When you're launching a new website (or doing a site redesign) it's vital to take SEO into account. From square one, you should do everything you can to make sure that the people interested in what you offer will be able to find you. And most people will be looking via search engines.
There's an endless list of things you can do to optimize a website for search engines, but at a basic level, SEO-friendly site design is user-friendly site design. It's important to create a site that:
- Is logically structured
- Incorporates keyword research to ensure relevance to your audience
- Is easily navigable from both the home page and deep pages
Step 1: Do your keyword research.
Hopefully, you'll already have a keyword list of some kind before you start plotting out your site. If not, do your keyword research now! An extensive list of keywords that are relevant to your business forms the foundation of an easy-to-find site. This means more potential customers can find you (and become actual, paying customers).
You can seed your list with public keyword suggestion tools like our own Free Keyword Tool . Look at synonyms and related terms. Focus on relevance, not popularity. If you can, use private data sources too. If you've been operating a related website, mine your log files or Web analytics for real keywords that drive traffic and conversions. Also, look at competitor sites to see what keywords they're targeting. This will give you a broad initial list.
Step 2: Drop your keyword list into the Free Keyword Grouper.
Next, just let the Free Keyword Grouper  do its work. You can cut and paste directly from a .csv (or Excel) file. Drop in just the keywords or keywords along with their associated frequencies – up to you. Including relative frequency information, especially if it's real data from your analytics, can provide more valuable, relevant results.
Let's say you plan to launch an e-commerce site for perfume. Drop in your list and click submit:
Click on any of the groupings on the left to see the keywords clustered in that group:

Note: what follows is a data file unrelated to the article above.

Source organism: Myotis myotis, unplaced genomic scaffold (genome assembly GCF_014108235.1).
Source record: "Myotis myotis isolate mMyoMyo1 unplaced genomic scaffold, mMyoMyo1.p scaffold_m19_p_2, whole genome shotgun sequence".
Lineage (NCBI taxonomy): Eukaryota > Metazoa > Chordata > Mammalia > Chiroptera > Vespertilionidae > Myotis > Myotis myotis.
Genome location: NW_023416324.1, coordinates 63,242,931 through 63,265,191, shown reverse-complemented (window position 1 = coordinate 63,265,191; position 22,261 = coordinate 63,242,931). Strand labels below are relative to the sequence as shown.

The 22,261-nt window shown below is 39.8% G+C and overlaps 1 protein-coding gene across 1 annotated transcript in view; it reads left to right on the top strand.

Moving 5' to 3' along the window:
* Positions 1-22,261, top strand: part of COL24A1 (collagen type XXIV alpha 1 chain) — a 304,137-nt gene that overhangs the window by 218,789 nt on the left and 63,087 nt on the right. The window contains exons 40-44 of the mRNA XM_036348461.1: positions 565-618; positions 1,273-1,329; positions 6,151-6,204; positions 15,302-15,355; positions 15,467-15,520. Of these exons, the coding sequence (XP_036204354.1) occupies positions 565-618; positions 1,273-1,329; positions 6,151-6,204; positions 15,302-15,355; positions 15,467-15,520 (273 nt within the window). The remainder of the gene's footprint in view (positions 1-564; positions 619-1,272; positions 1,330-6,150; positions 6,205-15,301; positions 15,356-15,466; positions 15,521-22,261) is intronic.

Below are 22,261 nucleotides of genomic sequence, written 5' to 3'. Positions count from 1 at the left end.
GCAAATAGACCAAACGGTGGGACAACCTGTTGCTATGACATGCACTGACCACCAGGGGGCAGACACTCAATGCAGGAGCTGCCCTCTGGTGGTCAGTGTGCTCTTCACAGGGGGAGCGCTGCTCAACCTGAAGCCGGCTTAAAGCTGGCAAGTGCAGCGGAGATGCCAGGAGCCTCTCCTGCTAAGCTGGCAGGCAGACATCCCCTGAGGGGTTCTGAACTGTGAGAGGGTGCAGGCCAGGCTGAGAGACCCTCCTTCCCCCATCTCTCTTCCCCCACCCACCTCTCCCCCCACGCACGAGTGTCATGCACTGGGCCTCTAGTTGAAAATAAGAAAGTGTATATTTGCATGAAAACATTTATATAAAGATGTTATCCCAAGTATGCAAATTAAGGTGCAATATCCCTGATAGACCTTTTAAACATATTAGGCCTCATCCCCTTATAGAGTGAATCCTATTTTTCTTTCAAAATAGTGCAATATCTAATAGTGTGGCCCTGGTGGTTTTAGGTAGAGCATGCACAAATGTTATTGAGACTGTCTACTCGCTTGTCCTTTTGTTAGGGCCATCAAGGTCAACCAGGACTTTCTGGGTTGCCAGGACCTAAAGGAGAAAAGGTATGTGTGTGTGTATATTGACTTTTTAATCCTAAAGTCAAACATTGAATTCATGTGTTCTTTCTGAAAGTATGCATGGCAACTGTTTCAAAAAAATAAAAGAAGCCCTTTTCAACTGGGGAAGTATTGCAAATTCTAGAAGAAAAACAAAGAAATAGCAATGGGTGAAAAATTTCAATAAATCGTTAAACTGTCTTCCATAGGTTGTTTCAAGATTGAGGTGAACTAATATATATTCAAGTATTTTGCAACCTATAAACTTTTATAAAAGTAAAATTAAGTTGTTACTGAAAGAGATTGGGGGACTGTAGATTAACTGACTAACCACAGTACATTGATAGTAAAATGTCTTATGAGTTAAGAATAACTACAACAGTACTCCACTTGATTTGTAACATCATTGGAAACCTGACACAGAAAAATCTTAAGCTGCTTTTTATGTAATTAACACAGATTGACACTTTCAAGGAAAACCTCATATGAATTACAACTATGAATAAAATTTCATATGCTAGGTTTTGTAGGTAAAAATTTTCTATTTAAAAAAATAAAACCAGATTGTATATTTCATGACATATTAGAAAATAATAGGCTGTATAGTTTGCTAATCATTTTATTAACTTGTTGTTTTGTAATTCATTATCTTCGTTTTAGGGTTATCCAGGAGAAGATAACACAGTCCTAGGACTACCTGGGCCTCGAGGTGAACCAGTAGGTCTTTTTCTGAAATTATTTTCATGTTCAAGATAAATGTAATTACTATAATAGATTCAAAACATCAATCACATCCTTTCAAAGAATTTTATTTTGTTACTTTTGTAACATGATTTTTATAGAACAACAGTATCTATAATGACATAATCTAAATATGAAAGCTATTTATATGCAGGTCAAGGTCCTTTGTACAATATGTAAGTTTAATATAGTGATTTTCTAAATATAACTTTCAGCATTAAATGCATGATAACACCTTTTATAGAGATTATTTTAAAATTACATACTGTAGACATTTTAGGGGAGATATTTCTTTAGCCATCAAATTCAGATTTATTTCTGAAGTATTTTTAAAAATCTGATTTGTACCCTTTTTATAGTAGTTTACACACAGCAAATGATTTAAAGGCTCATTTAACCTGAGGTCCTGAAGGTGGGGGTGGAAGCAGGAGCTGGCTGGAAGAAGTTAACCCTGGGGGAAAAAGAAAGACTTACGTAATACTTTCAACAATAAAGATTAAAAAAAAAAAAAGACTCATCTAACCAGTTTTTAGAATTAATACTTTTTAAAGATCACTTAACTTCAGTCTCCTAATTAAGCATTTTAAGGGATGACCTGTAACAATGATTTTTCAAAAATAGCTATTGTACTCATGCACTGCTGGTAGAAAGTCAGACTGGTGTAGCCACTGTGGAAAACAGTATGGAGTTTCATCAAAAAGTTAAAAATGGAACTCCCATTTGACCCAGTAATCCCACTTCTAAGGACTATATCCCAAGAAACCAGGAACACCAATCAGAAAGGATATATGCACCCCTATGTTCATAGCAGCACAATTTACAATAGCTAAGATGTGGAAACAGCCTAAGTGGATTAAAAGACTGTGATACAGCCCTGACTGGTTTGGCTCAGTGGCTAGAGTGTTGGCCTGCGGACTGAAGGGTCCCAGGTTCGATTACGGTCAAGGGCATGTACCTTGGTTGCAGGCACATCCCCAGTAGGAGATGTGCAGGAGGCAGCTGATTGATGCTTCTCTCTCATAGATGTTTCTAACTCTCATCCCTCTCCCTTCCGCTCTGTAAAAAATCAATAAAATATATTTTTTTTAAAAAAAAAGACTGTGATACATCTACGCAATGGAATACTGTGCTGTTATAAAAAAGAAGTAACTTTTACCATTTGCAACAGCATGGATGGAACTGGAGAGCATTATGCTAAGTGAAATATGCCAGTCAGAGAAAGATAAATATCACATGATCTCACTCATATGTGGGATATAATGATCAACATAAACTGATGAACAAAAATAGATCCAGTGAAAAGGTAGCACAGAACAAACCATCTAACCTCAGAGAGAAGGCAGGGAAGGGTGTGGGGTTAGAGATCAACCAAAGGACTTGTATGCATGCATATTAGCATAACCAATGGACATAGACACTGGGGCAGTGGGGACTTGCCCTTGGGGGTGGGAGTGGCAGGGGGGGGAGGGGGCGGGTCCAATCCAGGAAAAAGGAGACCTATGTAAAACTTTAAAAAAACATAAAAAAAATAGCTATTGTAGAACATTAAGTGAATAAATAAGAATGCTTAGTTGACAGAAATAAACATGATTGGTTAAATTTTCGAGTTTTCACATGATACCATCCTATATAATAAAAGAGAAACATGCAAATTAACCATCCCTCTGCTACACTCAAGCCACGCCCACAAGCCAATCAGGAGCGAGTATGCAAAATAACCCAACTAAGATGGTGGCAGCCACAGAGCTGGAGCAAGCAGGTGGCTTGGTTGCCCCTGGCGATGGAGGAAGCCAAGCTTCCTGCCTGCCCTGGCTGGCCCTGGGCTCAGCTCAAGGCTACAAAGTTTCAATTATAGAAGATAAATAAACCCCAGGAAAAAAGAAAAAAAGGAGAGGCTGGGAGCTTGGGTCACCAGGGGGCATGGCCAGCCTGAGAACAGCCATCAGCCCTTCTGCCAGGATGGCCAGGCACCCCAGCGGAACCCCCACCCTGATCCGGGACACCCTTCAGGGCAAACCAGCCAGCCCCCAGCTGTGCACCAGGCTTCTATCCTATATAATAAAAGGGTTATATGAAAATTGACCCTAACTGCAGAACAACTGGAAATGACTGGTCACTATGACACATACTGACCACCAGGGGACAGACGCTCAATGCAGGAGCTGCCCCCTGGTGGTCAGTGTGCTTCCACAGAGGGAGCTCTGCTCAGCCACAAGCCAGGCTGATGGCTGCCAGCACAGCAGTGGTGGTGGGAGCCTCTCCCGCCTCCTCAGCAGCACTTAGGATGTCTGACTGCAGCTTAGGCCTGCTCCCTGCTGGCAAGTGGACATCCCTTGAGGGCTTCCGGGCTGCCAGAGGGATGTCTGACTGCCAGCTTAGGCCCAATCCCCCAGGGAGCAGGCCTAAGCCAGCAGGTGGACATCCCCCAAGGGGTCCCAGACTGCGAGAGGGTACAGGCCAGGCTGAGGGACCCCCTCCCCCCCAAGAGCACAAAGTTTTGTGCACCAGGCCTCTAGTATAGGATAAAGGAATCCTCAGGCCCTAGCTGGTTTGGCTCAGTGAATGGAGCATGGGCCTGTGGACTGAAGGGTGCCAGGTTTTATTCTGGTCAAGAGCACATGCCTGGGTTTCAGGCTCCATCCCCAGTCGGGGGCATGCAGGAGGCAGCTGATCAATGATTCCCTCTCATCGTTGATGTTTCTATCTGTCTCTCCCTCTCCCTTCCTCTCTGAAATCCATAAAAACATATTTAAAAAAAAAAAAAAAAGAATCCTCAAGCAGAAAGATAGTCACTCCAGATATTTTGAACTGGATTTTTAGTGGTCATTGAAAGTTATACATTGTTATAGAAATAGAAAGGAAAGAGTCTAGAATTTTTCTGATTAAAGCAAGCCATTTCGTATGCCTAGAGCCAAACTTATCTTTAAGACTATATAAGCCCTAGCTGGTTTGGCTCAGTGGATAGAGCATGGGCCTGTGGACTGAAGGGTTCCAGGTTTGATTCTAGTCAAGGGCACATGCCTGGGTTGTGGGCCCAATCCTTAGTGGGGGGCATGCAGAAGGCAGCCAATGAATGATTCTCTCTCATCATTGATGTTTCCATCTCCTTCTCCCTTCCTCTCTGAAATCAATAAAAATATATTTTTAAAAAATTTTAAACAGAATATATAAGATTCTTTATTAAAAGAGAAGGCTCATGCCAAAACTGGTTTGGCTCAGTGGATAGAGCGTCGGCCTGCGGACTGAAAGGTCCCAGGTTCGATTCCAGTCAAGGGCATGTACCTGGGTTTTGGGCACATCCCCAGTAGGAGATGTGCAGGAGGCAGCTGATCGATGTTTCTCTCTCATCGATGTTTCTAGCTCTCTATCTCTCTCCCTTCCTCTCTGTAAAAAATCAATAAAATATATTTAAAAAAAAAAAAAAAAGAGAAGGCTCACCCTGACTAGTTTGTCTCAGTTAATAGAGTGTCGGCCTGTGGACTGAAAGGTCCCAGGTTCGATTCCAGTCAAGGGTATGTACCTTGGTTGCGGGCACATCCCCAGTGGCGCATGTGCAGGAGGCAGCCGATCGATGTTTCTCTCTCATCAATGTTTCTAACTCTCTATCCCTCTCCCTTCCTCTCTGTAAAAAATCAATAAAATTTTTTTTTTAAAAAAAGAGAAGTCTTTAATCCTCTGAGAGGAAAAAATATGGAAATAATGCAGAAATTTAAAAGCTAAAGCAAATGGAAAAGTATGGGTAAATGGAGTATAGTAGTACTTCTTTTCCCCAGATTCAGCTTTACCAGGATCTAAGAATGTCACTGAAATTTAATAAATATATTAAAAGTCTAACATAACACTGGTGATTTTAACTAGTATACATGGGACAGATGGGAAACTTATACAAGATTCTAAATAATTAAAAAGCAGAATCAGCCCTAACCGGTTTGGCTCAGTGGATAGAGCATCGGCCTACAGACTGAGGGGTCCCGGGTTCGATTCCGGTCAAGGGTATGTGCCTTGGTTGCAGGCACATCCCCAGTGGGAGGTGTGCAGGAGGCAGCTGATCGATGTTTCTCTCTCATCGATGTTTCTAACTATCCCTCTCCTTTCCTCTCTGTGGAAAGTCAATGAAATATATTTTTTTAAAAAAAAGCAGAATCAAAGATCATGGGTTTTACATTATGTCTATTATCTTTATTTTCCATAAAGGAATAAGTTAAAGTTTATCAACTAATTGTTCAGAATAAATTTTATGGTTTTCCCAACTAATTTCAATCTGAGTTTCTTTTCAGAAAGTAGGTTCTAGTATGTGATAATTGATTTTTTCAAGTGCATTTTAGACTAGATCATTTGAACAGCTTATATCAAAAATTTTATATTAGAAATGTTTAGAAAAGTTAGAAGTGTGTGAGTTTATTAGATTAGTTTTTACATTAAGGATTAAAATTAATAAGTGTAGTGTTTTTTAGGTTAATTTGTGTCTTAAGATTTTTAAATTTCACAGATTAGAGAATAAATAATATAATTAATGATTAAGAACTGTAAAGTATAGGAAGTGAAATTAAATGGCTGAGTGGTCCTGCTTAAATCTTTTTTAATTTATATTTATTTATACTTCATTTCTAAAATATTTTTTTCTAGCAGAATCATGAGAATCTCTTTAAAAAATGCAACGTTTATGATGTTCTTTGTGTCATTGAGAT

If one of the groups looks irrelevant to your business, just click the red X button next to it to remove it from the results.
The tool will then add another grouping to the list.
Step 3: Align keyword groups with your site's IA.
The next step is to use these keyword groups to build a natural, branching site structure. For example, the above results suggest that your top-level groups will mostly correspond to brands. In other words, a visitor landing on your home page will see top-level categories for popular perfume brands like Armani, Versace, and DKNY. When they click on a brand, they'll be taken to that brand's main page, and from there they can drill deeper into specific perfumes, formulations, bottle sizes and so on.
To create a more detailed site structure, you can expand your research for each top-level group. Go back to the Free Keyword Tool  and do a search on "Armani perfumes." Then you can run the Armani-specific keyword list through the Free Keyword Grouper and get more ideas for subcategory pages on your site. Repeat the process with all your top-level brands.
Obviously, website design is a little more complicated than a high-level site map. But planning your information architecture is a hugely important first step.
It's equally important, after launching your site, to refine your site structure—in other words, pay attention to which keywords and keyword groups are driving traffic and triggering sales. Devote more resources to those sections of your site, and eliminate keywords that don't perform.
If you're interested in a longer-term solution for ongoing keyword discovery, organization and analysis, you can try our subscription-based SEO product, WordStream Keyword Management for SEO , free.